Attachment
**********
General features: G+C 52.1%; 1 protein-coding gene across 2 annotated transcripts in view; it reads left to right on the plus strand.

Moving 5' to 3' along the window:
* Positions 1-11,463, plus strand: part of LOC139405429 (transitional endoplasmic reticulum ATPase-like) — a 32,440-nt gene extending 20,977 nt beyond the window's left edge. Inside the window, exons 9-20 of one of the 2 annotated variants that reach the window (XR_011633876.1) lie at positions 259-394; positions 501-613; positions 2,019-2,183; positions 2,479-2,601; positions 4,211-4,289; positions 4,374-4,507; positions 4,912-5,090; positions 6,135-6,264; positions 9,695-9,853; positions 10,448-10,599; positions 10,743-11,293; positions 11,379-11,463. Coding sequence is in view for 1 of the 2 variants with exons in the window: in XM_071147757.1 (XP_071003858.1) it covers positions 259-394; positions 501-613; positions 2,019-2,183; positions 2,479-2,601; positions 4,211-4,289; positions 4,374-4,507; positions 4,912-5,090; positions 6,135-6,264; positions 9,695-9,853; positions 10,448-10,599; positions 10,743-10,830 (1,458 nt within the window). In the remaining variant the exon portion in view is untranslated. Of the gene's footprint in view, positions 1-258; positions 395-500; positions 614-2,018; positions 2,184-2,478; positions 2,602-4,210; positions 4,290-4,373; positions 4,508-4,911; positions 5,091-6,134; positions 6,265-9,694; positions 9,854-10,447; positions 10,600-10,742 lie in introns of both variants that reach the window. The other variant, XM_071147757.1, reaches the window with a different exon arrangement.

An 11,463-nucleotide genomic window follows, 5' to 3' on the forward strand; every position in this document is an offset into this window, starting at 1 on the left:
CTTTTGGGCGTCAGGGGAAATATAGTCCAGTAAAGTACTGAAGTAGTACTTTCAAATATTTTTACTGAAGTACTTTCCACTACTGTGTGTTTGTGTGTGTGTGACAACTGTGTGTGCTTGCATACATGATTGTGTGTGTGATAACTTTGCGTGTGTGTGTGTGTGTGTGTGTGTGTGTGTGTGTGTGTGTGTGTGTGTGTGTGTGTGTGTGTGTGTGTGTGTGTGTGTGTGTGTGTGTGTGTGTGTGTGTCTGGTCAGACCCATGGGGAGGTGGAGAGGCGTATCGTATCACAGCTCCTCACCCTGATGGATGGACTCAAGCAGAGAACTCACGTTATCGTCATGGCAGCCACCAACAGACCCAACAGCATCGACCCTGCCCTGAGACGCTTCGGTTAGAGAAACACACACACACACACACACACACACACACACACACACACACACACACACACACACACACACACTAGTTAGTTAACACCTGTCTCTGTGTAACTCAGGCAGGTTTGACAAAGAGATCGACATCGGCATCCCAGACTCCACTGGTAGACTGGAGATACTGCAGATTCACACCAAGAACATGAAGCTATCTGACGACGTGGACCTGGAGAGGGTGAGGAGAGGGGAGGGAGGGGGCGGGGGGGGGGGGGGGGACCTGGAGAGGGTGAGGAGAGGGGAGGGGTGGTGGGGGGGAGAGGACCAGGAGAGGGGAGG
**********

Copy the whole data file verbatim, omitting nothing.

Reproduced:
General features: G+C 52.1%; 1 protein-coding gene across 2 annotated transcripts in view; it reads left to right on the plus strand.

Moving 5' to 3' along the window:
* Positions 1-11,463, plus strand: part of LOC139405429 (transitional endoplasmic reticulum ATPase-like) — a 32,440-nt gene extending 20,977 nt beyond the window's left edge. Inside the window, exons 9-20 of one of the 2 annotated variants that reach the window (XR_011633876.1) lie at positions 259-394; positions 501-613; positions 2,019-2,183; positions 2,479-2,601; positions 4,211-4,289; positions 4,374-4,507; positions 4,912-5,090; positions 6,135-6,264; positions 9,695-9,853; positions 10,448-10,599; positions 10,743-11,293; positions 11,379-11,463. Coding sequence is in view for 1 of the 2 variants with exons in the window: in XM_071147757.1 (XP_071003858.1) it covers positions 259-394; positions 501-613; positions 2,019-2,183; positions 2,479-2,601; positions 4,211-4,289; positions 4,374-4,507; positions 4,912-5,090; positions 6,135-6,264; positions 9,695-9,853; positions 10,448-10,599; positions 10,743-10,830 (1,458 nt within the window). In the remaining variant the exon portion in view is untranslated. Of the gene's footprint in view, positions 1-258; positions 395-500; positions 614-2,018; positions 2,184-2,478; positions 2,602-4,210; positions 4,290-4,373; positions 4,508-4,911; positions 5,091-6,134; positions 6,265-9,694; positions 9,854-10,447; positions 10,600-10,742 lie in introns of both variants that reach the window. The other variant, XM_071147757.1, reaches the window with a different exon arrangement.

An 11,463-nucleotide genomic window follows, 5' to 3' on the forward strand; every position in this document is an offset into this window, starting at 1 on the left:
CTTTTGGGCGTCAGGGGAAATATAGTCCAGTAAAGTACTGAAGTAGTACTTTCAAATATTTTTACTGAAGTACTTTCCACTACTGTGTGTTTGTGTGTGTGTGACAACTGTGTGTGCTTGCATACATGATTGTGTGTGTGATAACTTTGCGTGTGTGTGTGTGTGTGTGTGTGTGTGTGTGTGTGTGTGTGTGTGTGTGTGTGTGTGTGTGTGTGTGTGTGTGTGTGTGTGTGTGTGTGTGTGTGTGTGTCTGGTCAGACCCATGGGGAGGTGGAGAGGCGTATCGTATCACAGCTCCTCACCCTGATGGATGGACTCAAGCAGAGAACTCACGTTATCGTCATGGCAGCCACCAACAGACCCAACAGCATCGACCCTGCCCTGAGACGCTTCGGTTAGAGAAACACACACACACACACACACACACACACACACACACACACACACACACACACACACACACACACTAGTTAGTTAACACCTGTCTCTGTGTAACTCAGGCAGGTTTGACAAAGAGATCGACATCGGCATCCCAGACTCCACTGGTAGACTGGAGATACTGCAGATTCACACCAAGAACATGAAGCTATCTGACGACGTGGACCTGGAGAGGGTGAGGAGAGGGGAGGGAGGGGGCGGGGGGGGGGGGGGGGACCTGGAGAGGGTGAGGAGAGGGGAGGGGTGGTGGGGGGGAGAGGACCAGGAGAGGGGAGG